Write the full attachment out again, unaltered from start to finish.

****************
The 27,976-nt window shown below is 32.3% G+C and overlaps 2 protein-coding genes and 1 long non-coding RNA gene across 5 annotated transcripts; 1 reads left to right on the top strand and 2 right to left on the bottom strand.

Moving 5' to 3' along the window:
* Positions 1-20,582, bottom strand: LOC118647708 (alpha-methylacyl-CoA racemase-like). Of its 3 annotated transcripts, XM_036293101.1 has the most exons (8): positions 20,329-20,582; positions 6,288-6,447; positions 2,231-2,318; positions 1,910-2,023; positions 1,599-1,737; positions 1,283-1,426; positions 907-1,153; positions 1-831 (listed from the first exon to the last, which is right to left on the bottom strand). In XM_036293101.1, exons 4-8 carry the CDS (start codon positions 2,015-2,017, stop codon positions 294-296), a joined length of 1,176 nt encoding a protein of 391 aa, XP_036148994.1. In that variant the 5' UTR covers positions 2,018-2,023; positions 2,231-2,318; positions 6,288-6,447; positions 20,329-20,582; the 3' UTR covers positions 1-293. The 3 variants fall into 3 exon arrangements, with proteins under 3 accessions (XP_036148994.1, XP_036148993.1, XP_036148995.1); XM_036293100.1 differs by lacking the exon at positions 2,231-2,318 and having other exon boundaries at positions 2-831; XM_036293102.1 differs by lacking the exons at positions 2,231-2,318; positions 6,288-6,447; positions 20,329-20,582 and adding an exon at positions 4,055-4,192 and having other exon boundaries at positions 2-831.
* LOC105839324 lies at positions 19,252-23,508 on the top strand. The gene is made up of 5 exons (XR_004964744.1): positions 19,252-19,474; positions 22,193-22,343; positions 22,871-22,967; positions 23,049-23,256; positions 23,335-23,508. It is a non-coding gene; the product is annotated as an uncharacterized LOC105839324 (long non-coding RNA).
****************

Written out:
The 27,976-nt window shown below is 32.3% G+C and overlaps 2 protein-coding genes and 1 long non-coding RNA gene across 5 annotated transcripts; 1 reads left to right on the top strand and 2 right to left on the bottom strand.

Moving 5' to 3' along the window:
* Positions 1-20,582, bottom strand: LOC118647708 (alpha-methylacyl-CoA racemase-like). Of its 3 annotated transcripts, XM_036293101.1 has the most exons (8): positions 20,329-20,582; positions 6,288-6,447; positions 2,231-2,318; positions 1,910-2,023; positions 1,599-1,737; positions 1,283-1,426; positions 907-1,153; positions 1-831 (listed from the first exon to the last, which is right to left on the bottom strand). In XM_036293101.1, exons 4-8 carry the CDS (start codon positions 2,015-2,017, stop codon positions 294-296), a joined length of 1,176 nt encoding a protein of 391 aa, XP_036148994.1. In that variant the 5' UTR covers positions 2,018-2,023; positions 2,231-2,318; positions 6,288-6,447; positions 20,329-20,582; the 3' UTR covers positions 1-293. The 3 variants fall into 3 exon arrangements, with proteins under 3 accessions (XP_036148994.1, XP_036148993.1, XP_036148995.1); XM_036293100.1 differs by lacking the exon at positions 2,231-2,318 and having other exon boundaries at positions 2-831; XM_036293102.1 differs by lacking the exons at positions 2,231-2,318; positions 6,288-6,447; positions 20,329-20,582 and adding an exon at positions 4,055-4,192 and having other exon boundaries at positions 2-831.
* LOC105839324 lies at positions 19,252-23,508 on the top strand. The gene is made up of 5 exons (XR_004964744.1): positions 19,252-19,474; positions 22,193-22,343; positions 22,871-22,967; positions 23,049-23,256; positions 23,335-23,508. It is a non-coding gene; the product is annotated as an uncharacterized LOC105839324 (long non-coding RNA).